Gil Meche turning down $12 million by retiring and Billy Butler signing a backloaded long-term contract leaves the Royals with very little in terms of 2011 commitments.
In fact, according to Craig Brown of Royals Authority their projected payroll barring any last-minute additions is right around $33 million. To put that in some context, consider that only the Padres and Pirates had an Opening Day payroll under $50 million last season. Oh, and Alex Rodriguez will earn $31 million from the Yankees in 2011.
Kansas City’s payroll last season was $71 million and the Royals haven’t had a payroll under $33 million since 2000. Back then their young building blocks included a 23-year-old Carlos Beltran and 26-year-olds Johnny Damon, Jermaine Dye, and Mike Sweeney.
Brown hopes that the Royals will use all the money they aren’t spending on big-league players to “be even more aggressive in Latin America,” where top prospects typically sign for around $1 million and even elite talents go for around $3 million. Right now the highest-paid Royal is closer Joakim Soria at $4 million.
The Rays started Sergio Romo on back-to-back days and if that sounds weird to you, you’re not alone. Romo, of course, was the star closer for the Giants for a while, helping them win the World Series in 2012 and ’14. He’s been a full-time reliever dating back to 2006, when he was at Single-A.
In an effort to prevent lefty Ryan Yarbrough from facing the righty-heavy top of the Angels’ lineup (Zack Cozart, Mike Trout, Justin Upton), Romo started Saturday’s game, pitching the first inning before giving way to Yarbrough in the second. Romo struck out the side, in fact. The Rays went on to win 5-3.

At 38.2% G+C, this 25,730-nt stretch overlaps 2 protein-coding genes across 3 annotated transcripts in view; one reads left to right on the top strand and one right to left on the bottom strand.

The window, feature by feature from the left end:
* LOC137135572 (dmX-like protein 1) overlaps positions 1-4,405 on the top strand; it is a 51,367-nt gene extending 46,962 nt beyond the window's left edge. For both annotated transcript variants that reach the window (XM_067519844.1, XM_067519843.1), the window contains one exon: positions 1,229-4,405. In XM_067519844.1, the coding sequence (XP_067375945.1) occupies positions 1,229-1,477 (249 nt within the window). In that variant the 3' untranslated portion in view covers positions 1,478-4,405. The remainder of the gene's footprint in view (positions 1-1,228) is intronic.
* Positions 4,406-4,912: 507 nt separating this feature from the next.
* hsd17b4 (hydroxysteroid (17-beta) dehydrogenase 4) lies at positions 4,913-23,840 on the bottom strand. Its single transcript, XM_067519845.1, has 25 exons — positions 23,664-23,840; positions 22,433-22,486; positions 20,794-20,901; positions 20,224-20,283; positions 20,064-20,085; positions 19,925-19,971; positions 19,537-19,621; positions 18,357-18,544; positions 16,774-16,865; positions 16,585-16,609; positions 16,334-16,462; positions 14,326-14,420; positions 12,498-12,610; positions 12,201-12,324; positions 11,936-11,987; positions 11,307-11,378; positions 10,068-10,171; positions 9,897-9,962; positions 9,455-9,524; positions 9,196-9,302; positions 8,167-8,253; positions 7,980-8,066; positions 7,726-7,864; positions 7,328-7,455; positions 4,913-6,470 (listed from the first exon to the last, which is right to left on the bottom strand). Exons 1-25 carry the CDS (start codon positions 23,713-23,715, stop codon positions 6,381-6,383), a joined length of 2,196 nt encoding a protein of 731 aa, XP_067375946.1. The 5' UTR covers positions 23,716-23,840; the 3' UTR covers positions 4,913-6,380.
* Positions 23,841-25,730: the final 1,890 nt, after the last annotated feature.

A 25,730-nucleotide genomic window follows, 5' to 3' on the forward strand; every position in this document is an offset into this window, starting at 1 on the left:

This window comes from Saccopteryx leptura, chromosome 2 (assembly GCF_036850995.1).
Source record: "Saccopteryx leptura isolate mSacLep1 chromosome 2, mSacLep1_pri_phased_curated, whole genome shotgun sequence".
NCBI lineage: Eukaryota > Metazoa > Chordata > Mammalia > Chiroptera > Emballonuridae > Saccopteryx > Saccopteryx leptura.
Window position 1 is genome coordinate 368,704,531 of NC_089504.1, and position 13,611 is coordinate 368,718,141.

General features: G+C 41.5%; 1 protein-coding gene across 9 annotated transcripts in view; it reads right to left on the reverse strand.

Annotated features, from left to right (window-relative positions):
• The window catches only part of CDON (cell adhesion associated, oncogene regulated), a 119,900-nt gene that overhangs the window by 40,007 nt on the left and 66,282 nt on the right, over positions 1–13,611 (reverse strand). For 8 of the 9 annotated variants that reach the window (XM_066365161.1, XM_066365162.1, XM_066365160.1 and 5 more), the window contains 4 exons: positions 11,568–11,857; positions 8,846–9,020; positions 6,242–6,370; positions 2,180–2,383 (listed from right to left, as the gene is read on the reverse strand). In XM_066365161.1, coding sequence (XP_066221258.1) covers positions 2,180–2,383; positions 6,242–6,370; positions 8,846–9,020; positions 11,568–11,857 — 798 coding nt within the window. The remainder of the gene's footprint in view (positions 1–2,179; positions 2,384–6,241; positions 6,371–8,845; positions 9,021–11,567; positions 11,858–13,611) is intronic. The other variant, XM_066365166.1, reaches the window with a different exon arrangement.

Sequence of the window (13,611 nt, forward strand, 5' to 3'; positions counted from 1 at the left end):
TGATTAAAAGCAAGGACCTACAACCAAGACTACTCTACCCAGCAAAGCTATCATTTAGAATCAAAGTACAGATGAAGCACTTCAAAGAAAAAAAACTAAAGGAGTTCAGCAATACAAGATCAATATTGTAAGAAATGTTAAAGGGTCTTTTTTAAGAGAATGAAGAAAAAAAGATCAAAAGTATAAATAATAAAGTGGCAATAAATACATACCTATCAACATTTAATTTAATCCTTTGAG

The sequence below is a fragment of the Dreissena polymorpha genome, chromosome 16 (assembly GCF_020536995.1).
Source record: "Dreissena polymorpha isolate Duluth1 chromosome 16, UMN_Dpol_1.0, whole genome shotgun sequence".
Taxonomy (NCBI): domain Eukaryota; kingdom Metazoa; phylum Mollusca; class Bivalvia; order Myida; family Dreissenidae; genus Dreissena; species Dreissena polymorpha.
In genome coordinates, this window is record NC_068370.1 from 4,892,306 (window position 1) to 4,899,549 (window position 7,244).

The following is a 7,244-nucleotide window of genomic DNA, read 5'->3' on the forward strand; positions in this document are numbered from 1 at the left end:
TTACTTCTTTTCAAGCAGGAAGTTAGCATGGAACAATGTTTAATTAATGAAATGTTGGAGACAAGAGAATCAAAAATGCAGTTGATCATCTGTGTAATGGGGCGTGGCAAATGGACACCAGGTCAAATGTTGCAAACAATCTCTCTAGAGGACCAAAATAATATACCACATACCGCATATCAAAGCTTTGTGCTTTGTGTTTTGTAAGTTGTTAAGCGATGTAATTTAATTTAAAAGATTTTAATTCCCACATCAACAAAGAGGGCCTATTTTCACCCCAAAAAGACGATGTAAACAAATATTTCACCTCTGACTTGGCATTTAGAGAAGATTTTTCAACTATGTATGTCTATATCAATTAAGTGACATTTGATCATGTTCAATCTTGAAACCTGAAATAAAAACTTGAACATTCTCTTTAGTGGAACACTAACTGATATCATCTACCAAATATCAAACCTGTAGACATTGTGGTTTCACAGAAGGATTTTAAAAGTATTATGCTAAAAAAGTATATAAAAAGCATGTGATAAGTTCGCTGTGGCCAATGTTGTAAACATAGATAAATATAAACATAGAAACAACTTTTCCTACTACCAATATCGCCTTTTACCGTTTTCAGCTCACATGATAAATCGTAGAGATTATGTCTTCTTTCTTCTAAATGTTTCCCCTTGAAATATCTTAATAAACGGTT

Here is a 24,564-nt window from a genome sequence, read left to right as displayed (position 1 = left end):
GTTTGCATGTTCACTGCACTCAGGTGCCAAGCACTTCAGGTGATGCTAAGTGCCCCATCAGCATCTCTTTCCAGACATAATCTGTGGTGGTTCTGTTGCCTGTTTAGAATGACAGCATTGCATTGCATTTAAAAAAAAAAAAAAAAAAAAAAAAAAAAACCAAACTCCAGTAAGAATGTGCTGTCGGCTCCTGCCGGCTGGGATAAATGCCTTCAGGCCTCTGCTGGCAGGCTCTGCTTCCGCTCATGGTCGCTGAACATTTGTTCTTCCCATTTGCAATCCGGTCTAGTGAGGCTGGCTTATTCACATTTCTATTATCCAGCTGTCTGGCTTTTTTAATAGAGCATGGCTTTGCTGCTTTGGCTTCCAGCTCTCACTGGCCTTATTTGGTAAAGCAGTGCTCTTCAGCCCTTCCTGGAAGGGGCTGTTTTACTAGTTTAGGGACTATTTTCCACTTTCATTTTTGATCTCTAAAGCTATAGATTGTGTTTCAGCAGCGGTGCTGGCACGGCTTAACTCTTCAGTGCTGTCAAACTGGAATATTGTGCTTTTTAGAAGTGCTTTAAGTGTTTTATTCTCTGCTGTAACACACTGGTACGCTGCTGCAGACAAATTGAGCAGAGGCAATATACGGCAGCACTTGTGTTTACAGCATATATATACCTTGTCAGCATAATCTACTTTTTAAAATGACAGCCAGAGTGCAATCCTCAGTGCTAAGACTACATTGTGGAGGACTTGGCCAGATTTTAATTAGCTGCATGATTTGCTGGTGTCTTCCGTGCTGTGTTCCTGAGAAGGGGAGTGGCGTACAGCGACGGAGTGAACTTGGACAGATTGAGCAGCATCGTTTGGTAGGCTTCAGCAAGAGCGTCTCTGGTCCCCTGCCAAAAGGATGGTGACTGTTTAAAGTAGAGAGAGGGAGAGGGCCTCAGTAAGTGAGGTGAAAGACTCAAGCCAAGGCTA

The Rays did it again on Sunday afternoon, starting Romo. This time, he got four outs before giving way to Matt Andriese. Romo walked two without giving up a hit while striking out three. The Angels managed to win 5-2 however.
Despite Sunday’s win, Cozart wasn’t a happy camper with the way the Rays used Romo. Via Fabian Ardaya of The Athletic, Cozart said, “It was weird … It’s bad for baseball, in my opinion … It’s spring training. That’s the best way to explain it.”
It’s difficult to see merit in Cozart’s argument. It’s not like the Rays were making excessive amounts of pitching changes; they used five on Saturday and four on Sunday. The games lasted three hours and three hours, 15 minutes, respectively. The average game time is exactly three hours so far this season. I’m having trouble wondering how else Cozart might mean the strategy is bad for baseball.
It seems like the real issue is that Cozart is afraid of the sport changing around him. The Rays, like most small market teams, have to find their edges in slight ways. The Rays aren’t doing this blindly; the strategy makes sense based on their opponents’ starting lineup. The idea of valuing on-base percentage was scoffed at. Shifting was scoffed at and now every team employs them to some degree. Who knows if starting a reliever for the first three or four outs will become a trend, but it’s shortsighted to write it off at first glance.